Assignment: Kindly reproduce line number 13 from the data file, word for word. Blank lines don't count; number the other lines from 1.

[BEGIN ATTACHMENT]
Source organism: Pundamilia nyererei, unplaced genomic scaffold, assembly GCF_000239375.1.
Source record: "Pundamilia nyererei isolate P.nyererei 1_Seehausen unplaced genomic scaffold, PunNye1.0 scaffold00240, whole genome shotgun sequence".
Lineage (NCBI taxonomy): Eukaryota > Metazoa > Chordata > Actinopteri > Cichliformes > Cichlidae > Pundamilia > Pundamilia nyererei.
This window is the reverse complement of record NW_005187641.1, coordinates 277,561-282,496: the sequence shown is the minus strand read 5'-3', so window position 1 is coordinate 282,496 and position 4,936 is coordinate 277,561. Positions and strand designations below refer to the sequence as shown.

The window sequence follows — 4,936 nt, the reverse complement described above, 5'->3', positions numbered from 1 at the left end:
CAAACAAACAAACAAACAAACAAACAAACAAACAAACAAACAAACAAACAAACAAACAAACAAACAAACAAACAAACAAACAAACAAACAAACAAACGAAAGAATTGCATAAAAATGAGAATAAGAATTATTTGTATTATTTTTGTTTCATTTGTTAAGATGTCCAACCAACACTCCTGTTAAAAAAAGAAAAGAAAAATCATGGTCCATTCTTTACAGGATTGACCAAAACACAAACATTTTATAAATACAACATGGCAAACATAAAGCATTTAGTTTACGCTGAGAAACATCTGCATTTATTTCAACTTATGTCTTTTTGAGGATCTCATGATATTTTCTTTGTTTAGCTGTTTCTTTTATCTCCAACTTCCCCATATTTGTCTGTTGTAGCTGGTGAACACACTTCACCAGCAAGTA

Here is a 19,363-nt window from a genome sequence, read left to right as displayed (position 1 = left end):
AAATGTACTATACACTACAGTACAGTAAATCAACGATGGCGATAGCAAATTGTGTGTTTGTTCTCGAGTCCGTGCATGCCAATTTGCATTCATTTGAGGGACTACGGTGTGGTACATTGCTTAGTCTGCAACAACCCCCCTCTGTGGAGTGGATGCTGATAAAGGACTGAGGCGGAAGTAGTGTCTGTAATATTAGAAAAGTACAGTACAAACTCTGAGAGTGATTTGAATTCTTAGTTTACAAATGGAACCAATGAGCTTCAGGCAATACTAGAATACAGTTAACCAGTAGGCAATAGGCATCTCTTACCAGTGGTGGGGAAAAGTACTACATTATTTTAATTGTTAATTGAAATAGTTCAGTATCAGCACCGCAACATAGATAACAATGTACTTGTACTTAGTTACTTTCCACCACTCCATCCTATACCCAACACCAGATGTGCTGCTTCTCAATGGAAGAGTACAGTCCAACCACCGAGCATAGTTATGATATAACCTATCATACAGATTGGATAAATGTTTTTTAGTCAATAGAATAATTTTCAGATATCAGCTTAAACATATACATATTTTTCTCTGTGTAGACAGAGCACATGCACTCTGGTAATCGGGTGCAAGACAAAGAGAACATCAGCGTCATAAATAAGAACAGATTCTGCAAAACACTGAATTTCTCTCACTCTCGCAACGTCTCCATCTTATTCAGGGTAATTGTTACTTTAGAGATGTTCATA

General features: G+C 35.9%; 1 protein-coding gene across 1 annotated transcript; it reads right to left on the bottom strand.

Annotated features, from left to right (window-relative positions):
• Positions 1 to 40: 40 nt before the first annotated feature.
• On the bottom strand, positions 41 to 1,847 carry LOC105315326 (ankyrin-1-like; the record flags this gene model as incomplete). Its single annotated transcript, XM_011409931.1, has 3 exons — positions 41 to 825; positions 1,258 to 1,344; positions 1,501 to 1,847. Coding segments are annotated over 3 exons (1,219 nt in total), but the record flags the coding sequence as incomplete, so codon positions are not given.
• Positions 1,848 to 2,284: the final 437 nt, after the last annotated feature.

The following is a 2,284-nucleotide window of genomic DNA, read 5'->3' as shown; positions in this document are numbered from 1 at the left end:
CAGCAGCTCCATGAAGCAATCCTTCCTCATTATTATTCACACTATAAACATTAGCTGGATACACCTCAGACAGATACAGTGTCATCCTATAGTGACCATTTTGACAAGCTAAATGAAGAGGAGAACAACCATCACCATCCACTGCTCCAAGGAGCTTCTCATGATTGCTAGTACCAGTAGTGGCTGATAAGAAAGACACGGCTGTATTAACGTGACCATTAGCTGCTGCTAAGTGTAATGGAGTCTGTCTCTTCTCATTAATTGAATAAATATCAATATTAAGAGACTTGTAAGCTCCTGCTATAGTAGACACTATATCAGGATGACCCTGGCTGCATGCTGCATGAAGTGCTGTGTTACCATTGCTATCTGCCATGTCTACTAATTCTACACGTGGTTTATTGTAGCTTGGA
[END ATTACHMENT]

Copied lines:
• Positions 1,848 to 2,284: the final 437 nt, after the last annotated feature.